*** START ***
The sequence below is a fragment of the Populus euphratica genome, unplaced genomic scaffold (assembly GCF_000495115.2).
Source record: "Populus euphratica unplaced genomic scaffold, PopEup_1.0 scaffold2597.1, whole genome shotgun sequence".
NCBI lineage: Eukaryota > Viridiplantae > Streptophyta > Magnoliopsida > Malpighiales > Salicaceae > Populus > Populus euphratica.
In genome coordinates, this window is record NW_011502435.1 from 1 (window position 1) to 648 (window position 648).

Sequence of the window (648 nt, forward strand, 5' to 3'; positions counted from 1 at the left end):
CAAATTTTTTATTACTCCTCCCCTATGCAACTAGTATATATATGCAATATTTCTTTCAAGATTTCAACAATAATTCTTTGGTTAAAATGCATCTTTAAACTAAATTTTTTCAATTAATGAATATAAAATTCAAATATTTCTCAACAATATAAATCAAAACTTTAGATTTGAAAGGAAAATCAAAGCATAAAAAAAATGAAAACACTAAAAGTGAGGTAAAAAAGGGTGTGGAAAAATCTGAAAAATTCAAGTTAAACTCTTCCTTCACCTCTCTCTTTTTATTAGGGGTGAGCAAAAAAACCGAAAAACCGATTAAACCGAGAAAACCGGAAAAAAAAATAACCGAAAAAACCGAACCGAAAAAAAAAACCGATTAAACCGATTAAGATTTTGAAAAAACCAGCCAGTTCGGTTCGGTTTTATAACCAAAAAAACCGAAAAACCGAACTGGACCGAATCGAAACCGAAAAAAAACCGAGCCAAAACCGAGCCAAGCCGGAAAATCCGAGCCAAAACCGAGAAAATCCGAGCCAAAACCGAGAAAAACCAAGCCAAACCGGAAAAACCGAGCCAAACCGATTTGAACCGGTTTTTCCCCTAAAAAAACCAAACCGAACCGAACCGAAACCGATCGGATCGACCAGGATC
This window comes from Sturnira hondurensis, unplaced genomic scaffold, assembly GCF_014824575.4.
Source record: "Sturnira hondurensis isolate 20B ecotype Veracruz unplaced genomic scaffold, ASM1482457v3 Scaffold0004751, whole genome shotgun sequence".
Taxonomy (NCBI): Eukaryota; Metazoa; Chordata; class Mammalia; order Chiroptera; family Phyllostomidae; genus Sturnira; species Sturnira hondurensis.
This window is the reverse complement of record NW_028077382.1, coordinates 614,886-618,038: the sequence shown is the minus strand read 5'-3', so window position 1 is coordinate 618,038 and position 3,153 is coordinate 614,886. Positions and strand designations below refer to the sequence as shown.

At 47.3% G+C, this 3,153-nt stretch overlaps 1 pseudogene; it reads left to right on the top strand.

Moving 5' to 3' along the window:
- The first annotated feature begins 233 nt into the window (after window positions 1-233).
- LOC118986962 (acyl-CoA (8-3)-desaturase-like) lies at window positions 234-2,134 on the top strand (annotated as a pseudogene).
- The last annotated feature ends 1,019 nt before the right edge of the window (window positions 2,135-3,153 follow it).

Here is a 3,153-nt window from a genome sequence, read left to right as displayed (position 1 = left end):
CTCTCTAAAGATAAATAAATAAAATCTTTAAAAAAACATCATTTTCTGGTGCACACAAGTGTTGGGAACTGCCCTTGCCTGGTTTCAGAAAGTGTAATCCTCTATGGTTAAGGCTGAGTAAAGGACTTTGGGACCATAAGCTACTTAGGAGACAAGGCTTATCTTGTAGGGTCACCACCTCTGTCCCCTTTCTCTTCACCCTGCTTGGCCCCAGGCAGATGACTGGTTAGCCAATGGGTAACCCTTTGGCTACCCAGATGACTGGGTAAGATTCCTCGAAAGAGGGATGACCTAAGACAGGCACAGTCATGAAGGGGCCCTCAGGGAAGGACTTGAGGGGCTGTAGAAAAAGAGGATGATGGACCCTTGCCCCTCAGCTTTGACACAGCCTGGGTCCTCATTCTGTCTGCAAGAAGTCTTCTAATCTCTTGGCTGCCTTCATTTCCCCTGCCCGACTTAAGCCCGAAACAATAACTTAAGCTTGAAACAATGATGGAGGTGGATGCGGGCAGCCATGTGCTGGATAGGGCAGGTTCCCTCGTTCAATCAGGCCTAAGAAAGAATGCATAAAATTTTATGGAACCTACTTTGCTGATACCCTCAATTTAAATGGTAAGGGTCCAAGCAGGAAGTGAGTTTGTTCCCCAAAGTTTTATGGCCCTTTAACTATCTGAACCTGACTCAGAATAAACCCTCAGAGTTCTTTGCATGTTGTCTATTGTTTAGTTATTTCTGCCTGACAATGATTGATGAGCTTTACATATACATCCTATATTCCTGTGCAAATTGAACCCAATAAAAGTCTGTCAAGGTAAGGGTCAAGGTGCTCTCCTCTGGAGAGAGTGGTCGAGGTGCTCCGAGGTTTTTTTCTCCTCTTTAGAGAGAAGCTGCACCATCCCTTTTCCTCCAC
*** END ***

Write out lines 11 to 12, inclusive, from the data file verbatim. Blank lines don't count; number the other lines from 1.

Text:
At 47.3% G+C, this 3,153-nt stretch overlaps 1 pseudogene; it reads left to right on the top strand.

Moving 5' to 3' along the window: